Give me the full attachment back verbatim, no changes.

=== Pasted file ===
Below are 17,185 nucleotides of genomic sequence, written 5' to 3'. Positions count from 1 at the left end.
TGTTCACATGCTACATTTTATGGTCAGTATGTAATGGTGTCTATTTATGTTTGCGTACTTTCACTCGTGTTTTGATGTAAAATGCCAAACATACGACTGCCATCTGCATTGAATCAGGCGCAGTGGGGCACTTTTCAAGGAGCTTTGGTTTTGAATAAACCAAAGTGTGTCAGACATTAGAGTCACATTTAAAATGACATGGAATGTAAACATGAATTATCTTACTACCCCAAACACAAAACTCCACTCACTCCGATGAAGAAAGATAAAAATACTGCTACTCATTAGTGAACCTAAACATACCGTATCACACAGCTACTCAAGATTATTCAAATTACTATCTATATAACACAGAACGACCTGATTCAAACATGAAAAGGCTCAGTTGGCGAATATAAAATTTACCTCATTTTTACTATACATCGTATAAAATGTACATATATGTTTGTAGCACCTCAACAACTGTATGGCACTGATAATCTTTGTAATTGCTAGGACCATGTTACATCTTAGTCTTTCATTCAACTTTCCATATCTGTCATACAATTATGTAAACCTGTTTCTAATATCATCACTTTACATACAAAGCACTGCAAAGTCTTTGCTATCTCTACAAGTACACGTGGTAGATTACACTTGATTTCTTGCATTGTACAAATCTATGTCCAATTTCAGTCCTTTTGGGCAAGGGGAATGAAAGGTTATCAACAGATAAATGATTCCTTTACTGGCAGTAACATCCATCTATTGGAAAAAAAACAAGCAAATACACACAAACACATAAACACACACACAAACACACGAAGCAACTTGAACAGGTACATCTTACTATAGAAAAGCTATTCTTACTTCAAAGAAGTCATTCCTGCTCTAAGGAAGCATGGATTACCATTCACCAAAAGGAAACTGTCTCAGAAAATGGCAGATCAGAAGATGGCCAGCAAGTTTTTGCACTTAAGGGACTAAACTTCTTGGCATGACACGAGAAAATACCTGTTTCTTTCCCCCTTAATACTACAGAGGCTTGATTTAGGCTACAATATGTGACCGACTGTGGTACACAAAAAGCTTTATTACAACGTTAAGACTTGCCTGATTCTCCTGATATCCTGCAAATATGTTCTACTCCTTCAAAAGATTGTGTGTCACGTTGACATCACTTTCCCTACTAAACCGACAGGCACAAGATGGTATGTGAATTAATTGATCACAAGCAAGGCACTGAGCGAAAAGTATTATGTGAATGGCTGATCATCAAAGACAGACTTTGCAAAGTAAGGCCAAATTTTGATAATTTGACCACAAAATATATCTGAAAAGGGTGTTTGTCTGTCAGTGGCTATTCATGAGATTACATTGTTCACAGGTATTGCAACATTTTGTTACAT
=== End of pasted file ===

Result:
Below are 17,185 nucleotides of genomic sequence, written 5' to 3'. Positions count from 1 at the left end.
TGTTCACATGCTACATTTTATGGTCAGTATGTAATGGTGTCTATTTATGTTTGCGTACTTTCACTCGTGTTTTGATGTAAAATGCCAAACATACGACTGCCATCTGCATTGAATCAGGCGCAGTGGGGCACTTTTCAAGGAGCTTTGGTTTTGAATAAACCAAAGTGTGTCAGACATTAGAGTCACATTTAAAATGACATGGAATGTAAACATGAATTATCTTACTACCCCAAACACAAAACTCCACTCACTCCGATGAAGAAAGATAAAAATACTGCTACTCATTAGTGAACCTAAACATACCGTATCACACAGCTACTCAAGATTATTCAAATTACTATCTATATAACACAGAACGACCTGATTCAAACATGAAAAGGCTCAGTTGGCGAATATAAAATTTACCTCATTTTTACTATACATCGTATAAAATGTACATATATGTTTGTAGCACCTCAACAACTGTATGGCACTGATAATCTTTGTAATTGCTAGGACCATGTTACATCTTAGTCTTTCATTCAACTTTCCATATCTGTCATACAATTATGTAAACCTGTTTCTAATATCATCACTTTACATACAAAGCACTGCAAAGTCTTTGCTATCTCTACAAGTACACGTGGTAGATTACACTTGATTTCTTGCATTGTACAAATCTATGTCCAATTTCAGTCCTTTTGGGCAAGGGGAATGAAAGGTTATCAACAGATAAATGATTCCTTTACTGGCAGTAACATCCATCTATTGGAAAAAAAACAAGCAAATACACACAAACACATAAACACACACACAAACACACGAAGCAACTTGAACAGGTACATCTTACTATAGAAAAGCTATTCTTACTTCAAAGAAGTCATTCCTGCTCTAAGGAAGCATGGATTACCATTCACCAAAAGGAAACTGTCTCAGAAAATGGCAGATCAGAAGATGGCCAGCAAGTTTTTGCACTTAAGGGACTAAACTTCTTGGCATGACACGAGAAAATACCTGTTTCTTTCCCCCTTAATACTACAGAGGCTTGATTTAGGCTACAATATGTGACCGACTGTGGTACACAAAAAGCTTTATTACAACGTTAAGACTTGCCTGATTCTCCTGATATCCTGCAAATATGTTCTACTCCTTCAAAAGATTGTGTGTCACGTTGACATCACTTTCCCTACTAAACCGACAGGCACAAGATGGTATGTGAATTAATTGATCACAAGCAAGGCACTGAGCGAAAAGTATTATGTGAATGGCTGATCATCAAAGACAGACTTTGCAAAGTAAGGCCAAATTTTGATAATTTGACCACAAAATATATCTGAAAAGGGTGTTTGTCTGTCAGTGGCTATTCATGAGATTACATTGTTCACAGGTATTGCAACATTTTGTTACAT